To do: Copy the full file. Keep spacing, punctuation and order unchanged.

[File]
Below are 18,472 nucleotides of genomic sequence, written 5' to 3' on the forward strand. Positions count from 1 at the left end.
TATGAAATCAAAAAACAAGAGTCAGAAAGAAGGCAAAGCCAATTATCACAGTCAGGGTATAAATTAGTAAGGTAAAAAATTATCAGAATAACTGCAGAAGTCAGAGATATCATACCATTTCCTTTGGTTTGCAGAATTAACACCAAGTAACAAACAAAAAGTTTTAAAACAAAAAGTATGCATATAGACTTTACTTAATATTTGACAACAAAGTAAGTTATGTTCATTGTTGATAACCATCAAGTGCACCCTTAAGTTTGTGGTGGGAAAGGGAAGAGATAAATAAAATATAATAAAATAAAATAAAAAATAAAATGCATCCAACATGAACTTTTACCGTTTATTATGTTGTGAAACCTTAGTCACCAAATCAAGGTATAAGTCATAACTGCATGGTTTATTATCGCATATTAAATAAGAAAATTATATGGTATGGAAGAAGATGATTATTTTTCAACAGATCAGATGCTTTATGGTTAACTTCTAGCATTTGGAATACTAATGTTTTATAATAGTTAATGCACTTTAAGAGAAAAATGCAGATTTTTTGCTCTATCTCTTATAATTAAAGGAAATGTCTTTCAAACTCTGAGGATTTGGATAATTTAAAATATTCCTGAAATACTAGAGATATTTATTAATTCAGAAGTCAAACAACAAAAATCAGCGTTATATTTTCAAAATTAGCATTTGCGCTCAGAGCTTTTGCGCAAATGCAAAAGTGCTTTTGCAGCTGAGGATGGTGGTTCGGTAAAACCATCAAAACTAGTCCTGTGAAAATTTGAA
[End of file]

Below are 18,472 nucleotides of genomic sequence, written 5' to 3' on the forward strand. Positions count from 1 at the left end.
TATGAAATCAAAAAACAAGAGTCAGAAAGAAGGCAAAGCCAATTATCACAGTCAGGGTATAAATTAGTAAGGTAAAAAATTATCAGAATAACTGCAGAAGTCAGAGATATCATACCATTTCCTTTGGTTTGCAGAATTAACACCAAGTAACAAACAAAAAGTTTTAAAACAAAAAGTATGCATATAGACTTTACTTAATATTTGACAACAAAGTAAGTTATGTTCATTGTTGATAACCATCAAGTGCACCCTTAAGTTTGTGGTGGGAAAGGGAAGAGATAAATAAAATATAATAAAATAAAATAAAAAATAAAATGCATCCAACATGAACTTTTACCGTTTATTATGTTGTGAAACCTTAGTCACCAAATCAAGGTATAAGTCATAACTGCATGGTTTATTATCGCATATTAAATAAGAAAATTATATGGTATGGAAGAAGATGATTATTTTTCAACAGATCAGATGCTTTATGGTTAACTTCTAGCATTTGGAATACTAATGTTTTATAATAGTTAATGCACTTTAAGAGAAAAATGCAGATTTTTTGCTCTATCTCTTATAATTAAAGGAAATGTCTTTCAAACTCTGAGGATTTGGATAATTTAAAATATTCCTGAAATACTAGAGATATTTATTAATTCAGAAGTCAAACAACAAAAATCAGCGTTATATTTTCAAAATTAGCATTTGCGCTCAGAGCTTTTGCGCAAATGCAAAAGTGCTTTTGCAGCTGAGGATGGTGGTTCGGTAAAACCATCAAAACTAGTCCTGTGAAAATTTGAA